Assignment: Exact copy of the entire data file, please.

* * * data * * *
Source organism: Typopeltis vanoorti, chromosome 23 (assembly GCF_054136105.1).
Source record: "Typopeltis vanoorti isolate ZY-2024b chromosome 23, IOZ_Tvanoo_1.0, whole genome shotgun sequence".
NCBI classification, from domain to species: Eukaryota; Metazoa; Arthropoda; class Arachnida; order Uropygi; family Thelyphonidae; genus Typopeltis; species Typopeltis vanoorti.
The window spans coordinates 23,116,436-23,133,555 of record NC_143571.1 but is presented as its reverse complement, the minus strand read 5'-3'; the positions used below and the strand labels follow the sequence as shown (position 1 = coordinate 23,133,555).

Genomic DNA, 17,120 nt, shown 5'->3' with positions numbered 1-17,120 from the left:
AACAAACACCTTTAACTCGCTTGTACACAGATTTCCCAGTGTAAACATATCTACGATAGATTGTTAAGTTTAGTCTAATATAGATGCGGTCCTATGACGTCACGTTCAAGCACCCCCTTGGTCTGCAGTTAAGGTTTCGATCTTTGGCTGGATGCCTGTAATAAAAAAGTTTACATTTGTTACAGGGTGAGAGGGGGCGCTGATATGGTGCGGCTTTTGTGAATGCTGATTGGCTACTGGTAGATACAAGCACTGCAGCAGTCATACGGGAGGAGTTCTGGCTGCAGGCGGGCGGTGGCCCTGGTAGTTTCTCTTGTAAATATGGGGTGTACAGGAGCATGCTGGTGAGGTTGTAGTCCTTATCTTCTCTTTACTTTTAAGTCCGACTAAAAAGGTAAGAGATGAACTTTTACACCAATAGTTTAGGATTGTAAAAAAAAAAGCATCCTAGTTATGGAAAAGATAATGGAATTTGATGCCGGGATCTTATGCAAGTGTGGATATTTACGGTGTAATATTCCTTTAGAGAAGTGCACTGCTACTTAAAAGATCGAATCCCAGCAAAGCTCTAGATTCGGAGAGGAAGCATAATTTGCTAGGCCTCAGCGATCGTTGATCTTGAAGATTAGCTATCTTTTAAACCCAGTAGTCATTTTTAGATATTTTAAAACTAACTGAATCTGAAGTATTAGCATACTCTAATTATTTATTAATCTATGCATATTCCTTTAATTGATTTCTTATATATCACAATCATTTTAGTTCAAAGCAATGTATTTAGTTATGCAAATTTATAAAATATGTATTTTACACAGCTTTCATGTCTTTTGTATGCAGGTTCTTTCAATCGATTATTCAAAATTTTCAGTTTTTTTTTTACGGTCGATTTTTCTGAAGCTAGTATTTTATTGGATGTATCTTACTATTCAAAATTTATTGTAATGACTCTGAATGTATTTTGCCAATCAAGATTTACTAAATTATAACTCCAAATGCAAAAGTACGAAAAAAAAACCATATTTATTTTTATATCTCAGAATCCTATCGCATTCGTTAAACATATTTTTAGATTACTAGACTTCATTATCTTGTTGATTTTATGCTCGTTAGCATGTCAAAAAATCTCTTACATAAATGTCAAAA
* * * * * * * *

Source organism: Typopeltis vanoorti, chromosome 23 (assembly GCF_054136105.1).
Source record: "Typopeltis vanoorti isolate ZY-2024b chromosome 23, IOZ_Tvanoo_1.0, whole genome shotgun sequence".
NCBI classification, from domain to species: Eukaryota; Metazoa; Arthropoda; class Arachnida; order Uropygi; family Thelyphonidae; genus Typopeltis; species Typopeltis vanoorti.
The window spans coordinates 23,116,436-23,133,555 of record NC_143571.1 but is presented as its reverse complement, the minus strand read 5'-3'; the positions used below and the strand labels follow the sequence as shown (position 1 = coordinate 23,133,555).

Genomic DNA, 17,120 nt, shown 5'->3' with positions numbered 1-17,120 from the left:
AACAAACACCTTTAACTCGCTTGTACACAGATTTCCCAGTGTAAACATATCTACGATAGATTGTTAAGTTTAGTCTAATATAGATGCGGTCCTATGACGTCACGTTCAAGCACCCCCTTGGTCTGCAGTTAAGGTTTCGATCTTTGGCTGGATGCCTGTAATAAAAAAGTTTACATTTGTTACAGGGTGAGAGGGGGCGCTGATATGGTGCGGCTTTTGTGAATGCTGATTGGCTACTGGTAGATACAAGCACTGCAGCAGTCATACGGGAGGAGTTCTGGCTGCAGGCGGGCGGTGGCCCTGGTAGTTTCTCTTGTAAATATGGGGTGTACAGGAGCATGCTGGTGAGGTTGTAGTCCTTATCTTCTCTTTACTTTTAAGTCCGACTAAAAAGGTAAGAGATGAACTTTTACACCAATAGTTTAGGATTGTAAAAAAAAAAGCATCCTAGTTATGGAAAAGATAATGGAATTTGATGCCGGGATCTTATGCAAGTGTGGATATTTACGGTGTAATATTCCTTTAGAGAAGTGCACTGCTACTTAAAAGATCGAATCCCAGCAAAGCTCTAGATTCGGAGAGGAAGCATAATTTGCTAGGCCTCAGCGATCGTTGATCTTGAAGATTAGCTATCTTTTAAACCCAGTAGTCATTTTTAGATATTTTAAAACTAACTGAATCTGAAGTATTAGCATACTCTAATTATTTATTAATCTATGCATATTCCTTTAATTGATTTCTTATATATCACAATCATTTTAGTTCAAAGCAATGTATTTAGTTATGCAAATTTATAAAATATGTATTTTACACAGCTTTCATGTCTTTTGTATGCAGGTTCTTTCAATCGATTATTCAAAATTTTCAGTTTTTTTTTTACGGTCGATTTTTCTGAAGCTAGTATTTTATTGGATGTATCTTACTATTCAAAATTTATTGTAATGACTCTGAATGTATTTTGCCAATCAAGATTTACTAAATTATAACTCCAAATGCAAAAGTACGAAAAAAAAACCATATTTATTTTTATATCTCAGAATCCTATCGCATTCGTTAAACATATTTTTAGATTACTAGACTTCATTATCTTGTTGATTTTATGCTCGTTAGCATGTCAAAAAATCTCTTACATAAATGTCAAAA